5 Cloud Compliance Standards You Must Know as a Mid- to Large-Sized Business

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Business-owners likely already know about the benefits of the cloud: it’s more affordable than legacy services, it makes it possible for your employees to easily share files and be more productive when they’re away from the office, it allows you to cut IT support costs by having a managed service provider monitor your infrastructure, and solve problems remotely rather than hire in-house IT workers.

But business-owners have concerns with the cloud as well, and these concerns mainly have to do with security. In particular, most companies have regulations that they must abide by, and they’re worried about the regulatory fines and other penalties they might face if there’s ever a security breach involving their cloud solution.

“The first reason for the implementation of additional security measures is regulatory,” Duane Tharp, vice president of technical sales and services at Cloud Elements said. “Businesses have to be compliant to a regulatory regime, whether state, federal, or internal.”

Read more: Compliance and the Cloud: What Small Businesses Need to Know

Indeed – according to a recent cloud survey conducted by Clutch, 88 percent of enterprises (defined in the survey as companies with over 100 employees) have to comply with some set of regulatory standards when using the cloud.

Which specific regulatory organizations do enterprises have to deal with? The Cloud Security Alliance (CSA) is the most common answer, with over a third (38 percent) of enterprises reporting that CSA standards are necessary for cloud storage. After that, 22 percent of enterprises meet ISO standards, 17 percent have to deal with the FDA, 15 percent with the CDSA, and 12 percent with HIPAA.

“Companies often use compliance concerns as an excuse for not using the cloud,” Dave Linthicum, a senior vice president at Cloud Technology Partners said. “But these comments arise from ignorance… It’s all about understanding the features and functions that facilitate being compliant in the cloud. A lot of education needs to occur.”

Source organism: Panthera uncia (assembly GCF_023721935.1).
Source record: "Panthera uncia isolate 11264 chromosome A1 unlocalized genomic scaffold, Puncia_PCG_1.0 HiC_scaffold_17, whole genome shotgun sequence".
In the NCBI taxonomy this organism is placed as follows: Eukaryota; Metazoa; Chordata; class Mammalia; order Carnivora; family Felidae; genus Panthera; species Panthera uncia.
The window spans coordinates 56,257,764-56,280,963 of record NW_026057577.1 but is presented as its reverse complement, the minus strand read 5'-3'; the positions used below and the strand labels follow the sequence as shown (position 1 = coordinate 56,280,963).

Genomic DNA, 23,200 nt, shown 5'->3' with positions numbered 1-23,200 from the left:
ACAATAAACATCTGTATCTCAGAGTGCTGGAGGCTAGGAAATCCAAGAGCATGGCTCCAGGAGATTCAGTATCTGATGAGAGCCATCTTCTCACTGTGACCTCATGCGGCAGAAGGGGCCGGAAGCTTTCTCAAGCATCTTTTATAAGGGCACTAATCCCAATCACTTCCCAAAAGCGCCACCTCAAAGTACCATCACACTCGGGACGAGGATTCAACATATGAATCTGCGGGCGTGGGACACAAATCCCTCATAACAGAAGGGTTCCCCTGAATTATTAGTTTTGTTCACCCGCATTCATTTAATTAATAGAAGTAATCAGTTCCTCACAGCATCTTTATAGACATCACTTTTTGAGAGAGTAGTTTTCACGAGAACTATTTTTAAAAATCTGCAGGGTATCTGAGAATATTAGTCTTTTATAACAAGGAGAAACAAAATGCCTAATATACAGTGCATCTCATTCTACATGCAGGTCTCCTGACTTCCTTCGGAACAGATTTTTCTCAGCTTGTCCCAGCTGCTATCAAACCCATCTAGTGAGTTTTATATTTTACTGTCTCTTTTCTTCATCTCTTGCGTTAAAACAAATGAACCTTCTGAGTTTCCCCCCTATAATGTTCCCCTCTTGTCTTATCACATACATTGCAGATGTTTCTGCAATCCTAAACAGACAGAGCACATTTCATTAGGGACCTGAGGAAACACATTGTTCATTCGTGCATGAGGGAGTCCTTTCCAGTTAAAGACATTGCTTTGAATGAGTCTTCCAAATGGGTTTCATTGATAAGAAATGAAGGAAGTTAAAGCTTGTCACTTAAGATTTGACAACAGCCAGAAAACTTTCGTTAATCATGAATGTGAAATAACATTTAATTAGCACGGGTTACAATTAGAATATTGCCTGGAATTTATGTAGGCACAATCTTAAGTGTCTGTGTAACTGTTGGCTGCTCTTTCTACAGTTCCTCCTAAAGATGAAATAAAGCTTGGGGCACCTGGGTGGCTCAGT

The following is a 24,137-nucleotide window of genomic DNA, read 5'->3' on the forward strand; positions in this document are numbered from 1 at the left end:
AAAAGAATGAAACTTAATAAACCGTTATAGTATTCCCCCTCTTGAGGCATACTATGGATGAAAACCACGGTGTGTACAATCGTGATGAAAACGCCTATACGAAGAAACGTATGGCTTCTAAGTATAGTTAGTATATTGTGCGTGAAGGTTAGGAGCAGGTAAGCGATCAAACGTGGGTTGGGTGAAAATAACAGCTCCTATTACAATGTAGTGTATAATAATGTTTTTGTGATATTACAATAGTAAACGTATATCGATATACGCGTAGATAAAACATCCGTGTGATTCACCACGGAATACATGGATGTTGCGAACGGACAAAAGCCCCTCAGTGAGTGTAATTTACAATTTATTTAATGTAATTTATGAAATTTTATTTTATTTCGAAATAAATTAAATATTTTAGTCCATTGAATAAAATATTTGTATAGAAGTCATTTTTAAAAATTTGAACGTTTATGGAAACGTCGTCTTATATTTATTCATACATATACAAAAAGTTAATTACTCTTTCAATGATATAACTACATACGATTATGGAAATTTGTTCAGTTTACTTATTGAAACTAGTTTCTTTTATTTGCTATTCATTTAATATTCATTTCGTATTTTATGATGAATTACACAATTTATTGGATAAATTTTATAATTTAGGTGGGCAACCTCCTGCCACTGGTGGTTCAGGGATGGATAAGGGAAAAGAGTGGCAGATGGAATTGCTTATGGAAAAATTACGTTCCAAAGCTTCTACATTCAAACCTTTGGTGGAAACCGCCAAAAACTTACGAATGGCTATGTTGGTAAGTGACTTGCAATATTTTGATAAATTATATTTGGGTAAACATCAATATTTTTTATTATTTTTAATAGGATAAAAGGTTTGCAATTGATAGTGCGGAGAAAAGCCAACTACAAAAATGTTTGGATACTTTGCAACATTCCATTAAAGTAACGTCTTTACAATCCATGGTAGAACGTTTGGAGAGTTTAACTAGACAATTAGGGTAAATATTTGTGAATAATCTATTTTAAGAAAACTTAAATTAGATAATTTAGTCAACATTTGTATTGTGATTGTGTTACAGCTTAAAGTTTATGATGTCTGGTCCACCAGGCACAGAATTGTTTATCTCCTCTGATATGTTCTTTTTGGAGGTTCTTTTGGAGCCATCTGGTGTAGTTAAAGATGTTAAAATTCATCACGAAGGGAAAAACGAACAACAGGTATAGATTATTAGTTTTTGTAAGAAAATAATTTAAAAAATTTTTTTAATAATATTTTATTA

Here’s what you need to know:


The Cloud Security Alliance (CSA) is a non-profit organization with over 40,000 members, dedicated to promoting the use of best practices for secure cloud computing, as well as educating people and businesses as to what those best practices actually are.

In 2011, the CSA received a huge boost in national (as well as international) recognition when the Obama administration chose the CSA Summit as the venue for announcing the government’s official cloud computing strategy.

What You Need to Know

The Clutch study mentioned earlier also revealed that enterprises spend a lot of money on protecting their sensitive information, with 59 percent of enterprises having spent between $10,000 and $500,000 on cloud security.

Much of that money goes to waste if an enterprise hires a cybersecurity “expert” that doesn’t really know what they’re doing.

The CSA’s Certificate of Cloud Security Knowledge ensures employers that the certificate-holder knows how to properly design, build, and maintain a cloud environment in the business world. This helps truly skilled IT workers get hired, and it helps enterprises get the most out of their payroll dollars by only dedicating them toward top talent.

Also, the CSA’s Security, Trust & Assurance Registry program is perhaps the toughest set of cloud security regulations in the industry. Any organization that has managed to make it into the STAR program is worthy of an enterprise’s consideration.


The International Organization for Standardization, founded in 1947 and headquartered in Geneva, Switzerland, is a worldwide authority that establishes industrial and commercial standards recognized in over 160 countries.

What You Need to Know

The specific standard to look at here is ISO/IEC 27018:2014, which deals with the handling of personally identifiable information (PII).